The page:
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Commercial Real Estate Performance Hinges More on Economy than Politics
With the selection of Donald Trump as the new president, commercial landlords, tenants and investors are focused on how new leadership in the nation’s capital will influence demand for space. However, according to Transwestern reports, the health of the commercial real estate industry hinges less on who sits in the White House and more on the general economic climate, which is relatively stable.
“The tapering business investment we’ve seen in 2016 is typical of presidential election years, as employers delay expenditures amid the uncertainty before Super Tuesday,” said Tom McNearney, chief investment officer. “Just as consistently, we anticipate spending will pick up again once the setting of the political stage returns some predictability to the market.”
In Transwestern’s newest edition of “the BRIEFING,” a report that provides insight into the effect the economy and global capital markets have on commercial real estate, McNearney explained that commercial real estate professionals and their clients will be better prepared to face challenges and opportunities by focusing on economic trends, which offer several positive indicators. Recent job gains, rising household income and 2.9 percent gross domestic product growth in the third quarter underscore potential for increased consumer spending and continued, although unspectacular, economic growth.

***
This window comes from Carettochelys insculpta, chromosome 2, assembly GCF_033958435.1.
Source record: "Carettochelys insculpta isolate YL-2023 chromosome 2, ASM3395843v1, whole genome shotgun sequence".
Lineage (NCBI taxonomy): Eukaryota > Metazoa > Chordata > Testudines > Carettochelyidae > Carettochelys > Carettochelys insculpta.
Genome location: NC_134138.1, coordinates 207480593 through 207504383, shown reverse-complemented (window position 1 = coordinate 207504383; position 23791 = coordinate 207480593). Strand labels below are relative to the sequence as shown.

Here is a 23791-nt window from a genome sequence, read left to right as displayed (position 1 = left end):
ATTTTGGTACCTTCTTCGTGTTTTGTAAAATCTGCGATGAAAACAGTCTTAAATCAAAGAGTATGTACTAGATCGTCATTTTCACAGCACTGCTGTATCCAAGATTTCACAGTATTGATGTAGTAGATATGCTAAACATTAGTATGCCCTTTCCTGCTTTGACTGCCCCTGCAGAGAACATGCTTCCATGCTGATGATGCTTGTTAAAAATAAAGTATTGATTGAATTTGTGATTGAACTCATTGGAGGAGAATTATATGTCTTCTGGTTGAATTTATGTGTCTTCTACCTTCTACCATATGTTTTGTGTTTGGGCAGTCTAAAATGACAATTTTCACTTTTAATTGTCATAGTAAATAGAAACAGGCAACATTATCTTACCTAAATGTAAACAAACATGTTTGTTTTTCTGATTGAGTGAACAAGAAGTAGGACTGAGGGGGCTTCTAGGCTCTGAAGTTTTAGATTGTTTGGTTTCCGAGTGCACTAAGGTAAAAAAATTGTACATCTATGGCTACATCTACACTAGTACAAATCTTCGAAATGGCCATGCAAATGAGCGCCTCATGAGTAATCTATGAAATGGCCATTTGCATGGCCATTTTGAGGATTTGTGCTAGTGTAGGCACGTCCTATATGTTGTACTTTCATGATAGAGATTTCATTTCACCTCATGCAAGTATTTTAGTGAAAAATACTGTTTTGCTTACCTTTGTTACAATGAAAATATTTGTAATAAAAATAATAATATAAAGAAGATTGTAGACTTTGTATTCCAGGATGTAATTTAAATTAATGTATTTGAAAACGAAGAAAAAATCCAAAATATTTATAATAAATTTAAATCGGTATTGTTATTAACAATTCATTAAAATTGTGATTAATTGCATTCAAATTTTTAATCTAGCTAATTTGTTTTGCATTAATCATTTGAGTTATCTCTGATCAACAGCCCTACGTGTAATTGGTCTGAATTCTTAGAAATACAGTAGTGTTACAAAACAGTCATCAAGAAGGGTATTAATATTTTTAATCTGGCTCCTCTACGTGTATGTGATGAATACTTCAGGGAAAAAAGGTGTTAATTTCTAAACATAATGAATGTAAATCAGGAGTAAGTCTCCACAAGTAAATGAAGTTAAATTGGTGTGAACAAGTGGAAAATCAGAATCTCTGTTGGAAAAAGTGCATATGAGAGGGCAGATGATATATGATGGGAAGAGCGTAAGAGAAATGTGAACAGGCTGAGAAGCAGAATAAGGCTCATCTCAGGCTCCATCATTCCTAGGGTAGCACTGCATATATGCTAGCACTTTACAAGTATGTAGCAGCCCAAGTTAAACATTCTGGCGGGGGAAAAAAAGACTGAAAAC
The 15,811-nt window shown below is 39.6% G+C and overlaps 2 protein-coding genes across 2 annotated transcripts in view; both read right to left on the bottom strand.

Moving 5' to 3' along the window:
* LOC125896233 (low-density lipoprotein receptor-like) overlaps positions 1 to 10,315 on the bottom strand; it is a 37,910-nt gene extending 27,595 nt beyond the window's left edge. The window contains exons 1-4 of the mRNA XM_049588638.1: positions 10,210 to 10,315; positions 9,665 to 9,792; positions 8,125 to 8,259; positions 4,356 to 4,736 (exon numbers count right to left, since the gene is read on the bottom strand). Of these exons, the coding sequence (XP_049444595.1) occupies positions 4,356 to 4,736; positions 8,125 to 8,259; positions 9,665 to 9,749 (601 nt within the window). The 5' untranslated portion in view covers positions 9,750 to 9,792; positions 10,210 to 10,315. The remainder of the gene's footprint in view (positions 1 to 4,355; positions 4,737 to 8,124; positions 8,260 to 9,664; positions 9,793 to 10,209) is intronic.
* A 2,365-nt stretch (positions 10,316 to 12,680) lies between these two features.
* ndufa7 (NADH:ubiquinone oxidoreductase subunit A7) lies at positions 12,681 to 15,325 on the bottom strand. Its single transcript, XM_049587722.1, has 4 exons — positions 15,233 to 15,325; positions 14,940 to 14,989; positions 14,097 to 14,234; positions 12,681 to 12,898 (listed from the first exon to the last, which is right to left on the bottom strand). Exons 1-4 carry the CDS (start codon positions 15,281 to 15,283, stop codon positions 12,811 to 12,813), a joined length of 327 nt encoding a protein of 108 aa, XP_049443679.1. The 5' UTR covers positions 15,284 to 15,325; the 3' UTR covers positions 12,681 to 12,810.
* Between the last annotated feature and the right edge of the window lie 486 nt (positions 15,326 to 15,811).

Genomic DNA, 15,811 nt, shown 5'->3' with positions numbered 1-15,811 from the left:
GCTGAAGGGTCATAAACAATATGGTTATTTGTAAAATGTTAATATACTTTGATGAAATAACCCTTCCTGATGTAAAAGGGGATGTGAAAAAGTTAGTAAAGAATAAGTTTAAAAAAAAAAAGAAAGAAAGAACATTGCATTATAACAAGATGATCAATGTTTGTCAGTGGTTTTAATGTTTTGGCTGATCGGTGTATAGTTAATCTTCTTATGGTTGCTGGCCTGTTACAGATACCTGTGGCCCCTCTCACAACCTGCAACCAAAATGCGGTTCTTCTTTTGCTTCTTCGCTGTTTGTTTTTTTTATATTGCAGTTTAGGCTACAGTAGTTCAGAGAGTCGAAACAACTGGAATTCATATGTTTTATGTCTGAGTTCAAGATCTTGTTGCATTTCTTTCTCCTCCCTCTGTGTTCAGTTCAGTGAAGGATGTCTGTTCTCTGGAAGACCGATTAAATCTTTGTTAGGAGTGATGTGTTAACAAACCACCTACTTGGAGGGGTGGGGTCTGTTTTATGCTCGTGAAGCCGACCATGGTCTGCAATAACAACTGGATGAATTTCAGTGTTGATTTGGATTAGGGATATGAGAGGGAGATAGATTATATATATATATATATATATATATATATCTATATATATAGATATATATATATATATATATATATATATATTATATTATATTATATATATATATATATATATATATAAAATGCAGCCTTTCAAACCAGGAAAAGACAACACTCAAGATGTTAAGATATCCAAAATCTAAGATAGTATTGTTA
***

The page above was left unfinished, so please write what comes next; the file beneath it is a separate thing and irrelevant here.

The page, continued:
Furthermore, while history suggests that the economy has more often prospered under a Democratic president and under periods of Republican control on Capitol Hill, Transwestern research shows those trends to be more a matter of timing than political influence.
In a recent report, Elizabeth Norton, managing director of research for the Mid-Atlantic region, found that Republicans have held the White House more often in times of war and recession, when the economy struggled, while Democrats have held the Oval Office more often in periods of economic recovery and expansion. However, neither scenario necessarily reflects cause-and-effect relationships between policy decisions and the economic conditions at the time, she concluded.
“The selection of a new president is not expected to drastically alter the trajectory of the national economy, barring a recession, military conflict or other major event,” Norton said.
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